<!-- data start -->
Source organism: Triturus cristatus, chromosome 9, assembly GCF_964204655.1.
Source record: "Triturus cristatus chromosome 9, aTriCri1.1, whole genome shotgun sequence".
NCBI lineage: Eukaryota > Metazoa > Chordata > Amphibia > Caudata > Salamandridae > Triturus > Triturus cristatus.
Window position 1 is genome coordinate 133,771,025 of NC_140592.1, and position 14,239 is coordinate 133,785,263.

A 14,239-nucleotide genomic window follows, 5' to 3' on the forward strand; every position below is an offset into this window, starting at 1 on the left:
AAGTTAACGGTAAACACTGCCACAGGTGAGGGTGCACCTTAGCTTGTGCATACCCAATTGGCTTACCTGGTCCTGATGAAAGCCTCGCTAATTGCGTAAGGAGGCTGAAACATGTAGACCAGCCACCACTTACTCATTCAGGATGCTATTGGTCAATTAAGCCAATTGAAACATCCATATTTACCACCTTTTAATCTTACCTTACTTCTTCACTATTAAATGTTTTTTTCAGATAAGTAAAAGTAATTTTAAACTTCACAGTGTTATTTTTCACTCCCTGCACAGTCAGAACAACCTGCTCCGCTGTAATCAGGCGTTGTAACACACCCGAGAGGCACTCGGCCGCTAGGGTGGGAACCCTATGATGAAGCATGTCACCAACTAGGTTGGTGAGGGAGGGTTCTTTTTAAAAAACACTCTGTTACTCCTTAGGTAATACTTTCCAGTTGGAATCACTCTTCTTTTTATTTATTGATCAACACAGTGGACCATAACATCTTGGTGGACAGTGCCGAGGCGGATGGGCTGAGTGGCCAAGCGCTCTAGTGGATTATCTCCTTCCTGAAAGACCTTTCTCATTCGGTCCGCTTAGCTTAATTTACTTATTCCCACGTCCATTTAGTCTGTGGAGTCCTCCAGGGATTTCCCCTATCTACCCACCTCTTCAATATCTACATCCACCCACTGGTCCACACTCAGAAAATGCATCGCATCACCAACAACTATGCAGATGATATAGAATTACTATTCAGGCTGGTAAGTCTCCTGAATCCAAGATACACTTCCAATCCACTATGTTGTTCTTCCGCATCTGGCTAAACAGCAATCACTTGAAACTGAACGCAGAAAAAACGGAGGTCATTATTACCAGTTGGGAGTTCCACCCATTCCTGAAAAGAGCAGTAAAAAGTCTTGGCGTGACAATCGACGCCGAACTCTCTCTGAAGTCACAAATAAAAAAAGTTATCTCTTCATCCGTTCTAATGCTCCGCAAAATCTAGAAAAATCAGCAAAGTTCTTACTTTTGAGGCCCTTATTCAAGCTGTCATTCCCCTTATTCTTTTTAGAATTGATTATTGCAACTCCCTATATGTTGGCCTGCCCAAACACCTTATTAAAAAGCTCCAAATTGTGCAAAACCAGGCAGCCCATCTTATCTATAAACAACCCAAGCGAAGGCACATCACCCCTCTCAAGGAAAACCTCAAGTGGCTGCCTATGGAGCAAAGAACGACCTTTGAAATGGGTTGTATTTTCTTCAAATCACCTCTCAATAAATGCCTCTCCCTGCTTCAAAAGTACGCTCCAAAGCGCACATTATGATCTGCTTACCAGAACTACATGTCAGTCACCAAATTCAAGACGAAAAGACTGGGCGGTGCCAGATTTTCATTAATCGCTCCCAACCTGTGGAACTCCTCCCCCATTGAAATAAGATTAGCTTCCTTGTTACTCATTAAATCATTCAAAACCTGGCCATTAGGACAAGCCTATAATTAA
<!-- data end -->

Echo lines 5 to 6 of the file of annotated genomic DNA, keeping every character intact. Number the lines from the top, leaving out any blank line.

A 14,239-nucleotide genomic window follows, 5' to 3' on the forward strand; every position below is an offset into this window, starting at 1 on the left:
AAGTTAACGGTAAACACTGCCACAGGTGAGGGTGCACCTTAGCTTGTGCATACCCAATTGGCTTACCTGGTCCTGATGAAAGCCTCGCTAATTGCGTAAGGAGGCTGAAACATGTAGACCAGCCACCACTTACTCATTCAGGATGCTATTGGTCAATTAAGCCAATTGAAACATCCATATTTACCACCTTTTAATCTTACCTTACTTCTTCACTATTAAATGTTTTTTTCAGATAAGTAAAAGTAATTTTAAACTTCACAGTGTTATTTTTCACTCCCTGCACAGTCAGAACAACCTGCTCCGCTGTAATCAGGCGTTGTAACACACCCGAGAGGCACTCGGCCGCTAGGGTGGGAACCCTATGATGAAGCATGTCACCAACTAGGTTGGTGAGGGAGGGTTCTTTTTAAAAAACACTCTGTTACTCCTTAGGTAATACTTTCCAGTTGGAATCACTCTTCTTTTTATTTATTGATCAACACAGTGGACCATAACATCTTGGTGGACAGTGCCGAGGCGGATGGGCTGAGTGGCCAAGCGCTCTAGTGGATTATCTCCTTCCTGAAAGACCTTTCTCATTCGGTCCGCTTAGCTTAATTTACTTATTCCCACGTCCATTTAGTCTGTGGAGTCCTCCAGGGATTTCCCCTATCTACCCACCTCTTCAATATCTACATCCACCCACTGGTCCACACTCAGAAAATGCATCGCATCACCAACAACTATGCAGATGATATAGAATTACTATTCAGGCTGGTAAGTCTCCTGAATCCAAGATACACTTCCAATCCACTATGTTGTTCTTCCGCATCTGGCTAAACAGCAATCACTTGAAACTGAACGCAGAAAAAACGGAGGTCATTATTACCAGTTGGGAGTTCCACCCATTCCTGAAAAGAGCAGTAAAAAGTCTTGGCGTGACAATCGACGCCGAACTCTCTCTGAAGTCACAAATAAAAAAAGTTATCTCTTCATCCGTTCTAATGCTCCGCAAAATCTAGAAAAATCAGCAAAGTTCTTACTTTTGAGGCCCTTATTCAAGCTGTCATTCCCCTTATTCTTTTTAGAATTGATTATTGCAACTCCCTATATGTTGGCCTGCCCAAACACCTTATTAAAAAGCTCCAAATTGTGCAAAACCAGGCAGCCCATCTTATCTATAAACAACCCAAGCGAAGGCACATCACCCCTCTCAAGGAAAACCTCAAGTGGCTGCCTATGGAGCAAAGAACGACCTTTGAAATGGGTTGTATTTTCTTCAAATCACCTCTCAATAAATGCCTCTCCCTGCTTCAAAAGTACGCTCCAAAGCGCACATTATGATCTGCTTACCAGAACTACATGTCAGTCACCAAATTCAAGACGAAAAGACTGGGCGGTGCCAGATTTTCATTAATCGCTCCCAACCTGTGGAACTCCTCCCCCATTGAAATAAGATTAGCTTCCTTGTTACTCATTAAATCATTCAAAACCTGGCCATTAGGACAAGCCTATAATTAA